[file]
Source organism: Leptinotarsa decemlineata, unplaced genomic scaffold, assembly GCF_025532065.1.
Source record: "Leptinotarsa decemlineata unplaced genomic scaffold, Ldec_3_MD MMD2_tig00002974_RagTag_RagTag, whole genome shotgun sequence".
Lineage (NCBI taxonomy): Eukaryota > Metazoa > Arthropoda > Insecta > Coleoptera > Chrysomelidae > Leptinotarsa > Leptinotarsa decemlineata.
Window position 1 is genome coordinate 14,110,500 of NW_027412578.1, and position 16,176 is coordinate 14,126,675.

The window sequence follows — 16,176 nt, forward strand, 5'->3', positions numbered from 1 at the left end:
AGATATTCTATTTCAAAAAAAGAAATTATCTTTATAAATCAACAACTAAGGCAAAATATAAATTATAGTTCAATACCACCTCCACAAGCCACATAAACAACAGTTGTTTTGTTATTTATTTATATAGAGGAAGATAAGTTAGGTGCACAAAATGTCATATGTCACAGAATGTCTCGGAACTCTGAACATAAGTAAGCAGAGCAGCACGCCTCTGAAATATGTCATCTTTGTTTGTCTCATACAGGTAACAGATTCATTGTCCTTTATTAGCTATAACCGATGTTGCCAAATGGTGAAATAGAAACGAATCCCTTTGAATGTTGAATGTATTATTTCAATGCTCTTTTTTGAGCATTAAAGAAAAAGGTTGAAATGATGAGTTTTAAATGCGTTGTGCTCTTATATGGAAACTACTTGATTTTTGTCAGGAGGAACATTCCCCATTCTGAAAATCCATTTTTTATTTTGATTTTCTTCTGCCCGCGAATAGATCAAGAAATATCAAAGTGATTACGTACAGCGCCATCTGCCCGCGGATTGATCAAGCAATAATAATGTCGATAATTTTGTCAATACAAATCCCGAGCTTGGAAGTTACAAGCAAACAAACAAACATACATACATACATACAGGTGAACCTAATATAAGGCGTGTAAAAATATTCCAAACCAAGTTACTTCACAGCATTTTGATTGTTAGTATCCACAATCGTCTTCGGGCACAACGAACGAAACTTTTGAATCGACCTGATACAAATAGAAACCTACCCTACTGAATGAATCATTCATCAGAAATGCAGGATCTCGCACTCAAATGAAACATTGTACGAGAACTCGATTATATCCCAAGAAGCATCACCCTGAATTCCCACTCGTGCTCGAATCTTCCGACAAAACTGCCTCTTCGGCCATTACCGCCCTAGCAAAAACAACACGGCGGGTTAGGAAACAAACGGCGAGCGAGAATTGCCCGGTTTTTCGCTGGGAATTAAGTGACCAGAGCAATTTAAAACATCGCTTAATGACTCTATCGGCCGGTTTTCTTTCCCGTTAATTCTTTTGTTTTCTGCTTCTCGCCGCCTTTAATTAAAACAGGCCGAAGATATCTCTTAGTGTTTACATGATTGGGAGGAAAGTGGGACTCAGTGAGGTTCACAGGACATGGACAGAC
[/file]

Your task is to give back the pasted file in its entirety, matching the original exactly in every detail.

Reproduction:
Source organism: Leptinotarsa decemlineata, unplaced genomic scaffold, assembly GCF_025532065.1.
Source record: "Leptinotarsa decemlineata unplaced genomic scaffold, Ldec_3_MD MMD2_tig00002974_RagTag_RagTag, whole genome shotgun sequence".
Lineage (NCBI taxonomy): Eukaryota > Metazoa > Arthropoda > Insecta > Coleoptera > Chrysomelidae > Leptinotarsa > Leptinotarsa decemlineata.
Window position 1 is genome coordinate 14,110,500 of NW_027412578.1, and position 16,176 is coordinate 14,126,675.

The window sequence follows — 16,176 nt, forward strand, 5'->3', positions numbered from 1 at the left end:
AGATATTCTATTTCAAAAAAAGAAATTATCTTTATAAATCAACAACTAAGGCAAAATATAAATTATAGTTCAATACCACCTCCACAAGCCACATAAACAACAGTTGTTTTGTTATTTATTTATATAGAGGAAGATAAGTTAGGTGCACAAAATGTCATATGTCACAGAATGTCTCGGAACTCTGAACATAAGTAAGCAGAGCAGCACGCCTCTGAAATATGTCATCTTTGTTTGTCTCATACAGGTAACAGATTCATTGTCCTTTATTAGCTATAACCGATGTTGCCAAATGGTGAAATAGAAACGAATCCCTTTGAATGTTGAATGTATTATTTCAATGCTCTTTTTTGAGCATTAAAGAAAAAGGTTGAAATGATGAGTTTTAAATGCGTTGTGCTCTTATATGGAAACTACTTGATTTTTGTCAGGAGGAACATTCCCCATTCTGAAAATCCATTTTTTATTTTGATTTTCTTCTGCCCGCGAATAGATCAAGAAATATCAAAGTGATTACGTACAGCGCCATCTGCCCGCGGATTGATCAAGCAATAATAATGTCGATAATTTTGTCAATACAAATCCCGAGCTTGGAAGTTACAAGCAAACAAACAAACATACATACATACATACAGGTGAACCTAATATAAGGCGTGTAAAAATATTCCAAACCAAGTTACTTCACAGCATTTTGATTGTTAGTATCCACAATCGTCTTCGGGCACAACGAACGAAACTTTTGAATCGACCTGATACAAATAGAAACCTACCCTACTGAATGAATCATTCATCAGAAATGCAGGATCTCGCACTCAAATGAAACATTGTACGAGAACTCGATTATATCCCAAGAAGCATCACCCTGAATTCCCACTCGTGCTCGAATCTTCCGACAAAACTGCCTCTTCGGCCATTACCGCCCTAGCAAAAACAACACGGCGGGTTAGGAAACAAACGGCGAGCGAGAATTGCCCGGTTTTTCGCTGGGAATTAAGTGACCAGAGCAATTTAAAACATCGCTTAATGACTCTATCGGCCGGTTTTCTTTCCCGTTAATTCTTTTGTTTTCTGCTTCTCGCCGCCTTTAATTAAAACAGGCCGAAGATATCTCTTAGTGTTTACATGATTGGGAGGAAAGTGGGACTCAGTGAGGTTCACAGGACATGGACAGAC